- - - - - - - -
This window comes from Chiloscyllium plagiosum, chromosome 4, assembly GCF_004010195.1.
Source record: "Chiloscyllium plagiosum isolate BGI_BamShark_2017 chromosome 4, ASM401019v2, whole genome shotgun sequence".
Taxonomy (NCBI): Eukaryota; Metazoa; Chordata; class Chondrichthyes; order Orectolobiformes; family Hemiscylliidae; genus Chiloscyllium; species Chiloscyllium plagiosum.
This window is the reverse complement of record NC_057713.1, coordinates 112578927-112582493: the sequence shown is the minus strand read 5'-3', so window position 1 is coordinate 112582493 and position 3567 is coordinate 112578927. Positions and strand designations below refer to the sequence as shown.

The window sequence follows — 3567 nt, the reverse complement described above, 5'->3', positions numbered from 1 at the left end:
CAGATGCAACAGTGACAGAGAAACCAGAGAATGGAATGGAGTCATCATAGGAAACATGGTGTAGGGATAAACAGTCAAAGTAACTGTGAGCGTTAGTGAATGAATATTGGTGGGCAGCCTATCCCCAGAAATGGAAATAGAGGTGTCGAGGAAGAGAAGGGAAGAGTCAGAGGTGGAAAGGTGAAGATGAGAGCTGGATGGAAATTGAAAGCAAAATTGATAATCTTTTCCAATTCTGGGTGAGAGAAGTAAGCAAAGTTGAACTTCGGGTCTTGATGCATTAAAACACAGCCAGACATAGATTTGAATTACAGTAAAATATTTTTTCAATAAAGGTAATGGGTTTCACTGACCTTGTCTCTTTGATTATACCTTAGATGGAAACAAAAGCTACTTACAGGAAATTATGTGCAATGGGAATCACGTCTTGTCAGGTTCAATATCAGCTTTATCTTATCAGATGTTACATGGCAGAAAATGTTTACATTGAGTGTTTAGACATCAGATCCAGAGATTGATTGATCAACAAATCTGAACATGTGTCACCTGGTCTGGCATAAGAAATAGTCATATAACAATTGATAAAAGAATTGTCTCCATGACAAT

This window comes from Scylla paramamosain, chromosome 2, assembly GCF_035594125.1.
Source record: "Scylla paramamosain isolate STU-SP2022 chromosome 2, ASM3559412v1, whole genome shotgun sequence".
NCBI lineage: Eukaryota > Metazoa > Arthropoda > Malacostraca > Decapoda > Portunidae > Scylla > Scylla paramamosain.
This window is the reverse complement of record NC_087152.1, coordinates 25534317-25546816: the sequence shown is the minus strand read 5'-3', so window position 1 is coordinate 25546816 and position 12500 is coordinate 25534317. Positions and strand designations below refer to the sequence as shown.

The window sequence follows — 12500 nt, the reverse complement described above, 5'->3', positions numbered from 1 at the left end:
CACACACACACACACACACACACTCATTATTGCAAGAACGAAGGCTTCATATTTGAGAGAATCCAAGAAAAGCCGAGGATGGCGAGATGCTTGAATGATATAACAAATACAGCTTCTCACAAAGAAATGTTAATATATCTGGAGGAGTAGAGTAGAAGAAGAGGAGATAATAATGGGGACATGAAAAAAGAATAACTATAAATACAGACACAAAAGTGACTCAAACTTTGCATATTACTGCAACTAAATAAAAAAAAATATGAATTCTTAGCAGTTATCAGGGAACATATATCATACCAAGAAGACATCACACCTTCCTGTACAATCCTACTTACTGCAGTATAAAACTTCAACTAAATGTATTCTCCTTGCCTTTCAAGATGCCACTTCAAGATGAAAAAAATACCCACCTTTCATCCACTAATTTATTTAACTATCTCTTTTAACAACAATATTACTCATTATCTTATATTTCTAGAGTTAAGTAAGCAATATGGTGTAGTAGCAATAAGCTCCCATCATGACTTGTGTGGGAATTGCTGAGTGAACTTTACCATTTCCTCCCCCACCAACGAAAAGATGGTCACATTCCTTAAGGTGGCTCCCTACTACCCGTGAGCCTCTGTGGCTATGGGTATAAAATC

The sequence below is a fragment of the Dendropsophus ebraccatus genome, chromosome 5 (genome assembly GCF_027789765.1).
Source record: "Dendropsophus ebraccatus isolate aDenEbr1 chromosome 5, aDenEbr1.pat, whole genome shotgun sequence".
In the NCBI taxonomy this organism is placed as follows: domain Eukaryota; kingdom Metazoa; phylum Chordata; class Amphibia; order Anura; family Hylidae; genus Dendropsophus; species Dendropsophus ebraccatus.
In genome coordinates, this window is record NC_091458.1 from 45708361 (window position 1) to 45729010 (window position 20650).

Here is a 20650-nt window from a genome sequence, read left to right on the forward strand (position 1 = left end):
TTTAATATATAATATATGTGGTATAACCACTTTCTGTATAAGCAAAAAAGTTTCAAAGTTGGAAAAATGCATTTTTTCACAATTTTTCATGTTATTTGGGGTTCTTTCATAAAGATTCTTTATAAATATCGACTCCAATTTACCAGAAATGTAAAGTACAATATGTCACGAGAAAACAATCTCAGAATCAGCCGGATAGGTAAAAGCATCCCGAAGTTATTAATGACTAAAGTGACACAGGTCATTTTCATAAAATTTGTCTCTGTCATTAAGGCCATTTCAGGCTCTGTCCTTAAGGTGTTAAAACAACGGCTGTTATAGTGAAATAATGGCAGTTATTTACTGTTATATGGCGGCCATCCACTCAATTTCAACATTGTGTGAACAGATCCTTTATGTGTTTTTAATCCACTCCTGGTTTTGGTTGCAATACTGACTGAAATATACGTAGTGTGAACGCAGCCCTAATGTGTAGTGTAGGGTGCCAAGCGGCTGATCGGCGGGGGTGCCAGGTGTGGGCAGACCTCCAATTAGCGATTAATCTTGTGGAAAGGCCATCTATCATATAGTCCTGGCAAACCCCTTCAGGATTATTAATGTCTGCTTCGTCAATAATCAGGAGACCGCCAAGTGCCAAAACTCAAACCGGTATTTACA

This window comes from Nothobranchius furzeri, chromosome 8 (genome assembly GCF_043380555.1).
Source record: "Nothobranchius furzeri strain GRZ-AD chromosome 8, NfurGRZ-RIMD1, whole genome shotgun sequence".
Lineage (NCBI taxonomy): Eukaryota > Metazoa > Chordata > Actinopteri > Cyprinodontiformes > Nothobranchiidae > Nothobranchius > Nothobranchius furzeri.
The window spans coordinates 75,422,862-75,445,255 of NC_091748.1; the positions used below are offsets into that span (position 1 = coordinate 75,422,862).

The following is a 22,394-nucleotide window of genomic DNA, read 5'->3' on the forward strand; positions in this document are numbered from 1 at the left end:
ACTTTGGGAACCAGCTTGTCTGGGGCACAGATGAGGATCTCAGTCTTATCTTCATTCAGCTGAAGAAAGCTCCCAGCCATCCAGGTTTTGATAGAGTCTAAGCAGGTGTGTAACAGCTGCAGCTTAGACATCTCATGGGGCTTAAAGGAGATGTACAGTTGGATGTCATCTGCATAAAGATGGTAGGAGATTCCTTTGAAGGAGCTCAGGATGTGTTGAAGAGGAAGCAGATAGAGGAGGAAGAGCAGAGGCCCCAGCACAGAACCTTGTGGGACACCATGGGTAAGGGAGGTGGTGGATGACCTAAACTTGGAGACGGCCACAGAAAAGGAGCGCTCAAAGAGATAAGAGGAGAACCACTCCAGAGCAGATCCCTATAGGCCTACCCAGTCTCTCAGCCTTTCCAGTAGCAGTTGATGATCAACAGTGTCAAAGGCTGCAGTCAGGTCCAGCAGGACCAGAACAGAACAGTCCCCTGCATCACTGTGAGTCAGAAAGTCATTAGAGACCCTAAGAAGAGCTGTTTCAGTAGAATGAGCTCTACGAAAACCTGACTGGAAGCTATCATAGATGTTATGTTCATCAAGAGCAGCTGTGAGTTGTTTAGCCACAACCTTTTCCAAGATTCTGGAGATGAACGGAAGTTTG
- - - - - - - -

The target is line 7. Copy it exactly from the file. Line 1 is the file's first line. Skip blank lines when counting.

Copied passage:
This window comes from Scylla paramamosain, chromosome 2, assembly GCF_035594125.1.